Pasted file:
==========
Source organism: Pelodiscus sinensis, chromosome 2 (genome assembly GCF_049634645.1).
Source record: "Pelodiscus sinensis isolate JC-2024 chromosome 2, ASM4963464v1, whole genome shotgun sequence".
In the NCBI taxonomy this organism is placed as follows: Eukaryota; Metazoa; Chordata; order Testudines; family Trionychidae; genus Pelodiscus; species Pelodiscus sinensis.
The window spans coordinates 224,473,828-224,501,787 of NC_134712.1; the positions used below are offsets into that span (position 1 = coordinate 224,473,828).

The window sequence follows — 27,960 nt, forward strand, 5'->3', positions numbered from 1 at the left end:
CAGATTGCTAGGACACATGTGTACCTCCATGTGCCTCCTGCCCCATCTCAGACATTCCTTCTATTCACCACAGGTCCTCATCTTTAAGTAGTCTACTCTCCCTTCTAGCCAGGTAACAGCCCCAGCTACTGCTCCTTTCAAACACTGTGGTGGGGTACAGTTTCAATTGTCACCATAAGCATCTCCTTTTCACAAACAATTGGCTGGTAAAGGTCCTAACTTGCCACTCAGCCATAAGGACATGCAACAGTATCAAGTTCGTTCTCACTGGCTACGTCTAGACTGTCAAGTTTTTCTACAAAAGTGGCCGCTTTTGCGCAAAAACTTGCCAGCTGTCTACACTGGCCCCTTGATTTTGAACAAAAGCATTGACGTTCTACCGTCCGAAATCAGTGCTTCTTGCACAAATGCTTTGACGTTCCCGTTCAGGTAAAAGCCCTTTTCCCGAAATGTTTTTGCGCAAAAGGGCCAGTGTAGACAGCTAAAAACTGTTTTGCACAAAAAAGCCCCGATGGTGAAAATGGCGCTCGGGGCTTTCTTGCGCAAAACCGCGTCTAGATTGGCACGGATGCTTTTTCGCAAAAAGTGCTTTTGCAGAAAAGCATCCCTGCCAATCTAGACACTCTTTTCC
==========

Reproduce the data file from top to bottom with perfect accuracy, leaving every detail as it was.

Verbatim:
Source organism: Pelodiscus sinensis, chromosome 2 (genome assembly GCF_049634645.1).
Source record: "Pelodiscus sinensis isolate JC-2024 chromosome 2, ASM4963464v1, whole genome shotgun sequence".
In the NCBI taxonomy this organism is placed as follows: Eukaryota; Metazoa; Chordata; order Testudines; family Trionychidae; genus Pelodiscus; species Pelodiscus sinensis.
The window spans coordinates 224,473,828-224,501,787 of NC_134712.1; the positions used below are offsets into that span (position 1 = coordinate 224,473,828).

The window sequence follows — 27,960 nt, forward strand, 5'->3', positions numbered from 1 at the left end:
CAGATTGCTAGGACACATGTGTACCTCCATGTGCCTCCTGCCCCATCTCAGACATTCCTTCTATTCACCACAGGTCCTCATCTTTAAGTAGTCTACTCTCCCTTCTAGCCAGGTAACAGCCCCAGCTACTGCTCCTTTCAAACACTGTGGTGGGGTACAGTTTCAATTGTCACCATAAGCATCTCCTTTTCACAAACAATTGGCTGGTAAAGGTCCTAACTTGCCACTCAGCCATAAGGACATGCAACAGTATCAAGTTCGTTCTCACTGGCTACGTCTAGACTGTCAAGTTTTTCTACAAAAGTGGCCGCTTTTGCGCAAAAACTTGCCAGCTGTCTACACTGGCCCCTTGATTTTGAACAAAAGCATTGACGTTCTACCGTCCGAAATCAGTGCTTCTTGCACAAATGCTTTGACGTTCCCGTTCAGGTAAAAGCCCTTTTCCCGAAATGTTTTTGCGCAAAAGGGCCAGTGTAGACAGCTAAAAACTGTTTTGCACAAAAAAGCCCCGATGGTGAAAATGGCGCTCGGGGCTTTCTTGCGCAAAACCGCGTCTAGATTGGCACGGATGCTTTTTCGCAAAAAGTGCTTTTGCAGAAAAGCATCCCTGCCAATCTAGACACTCTTTTCC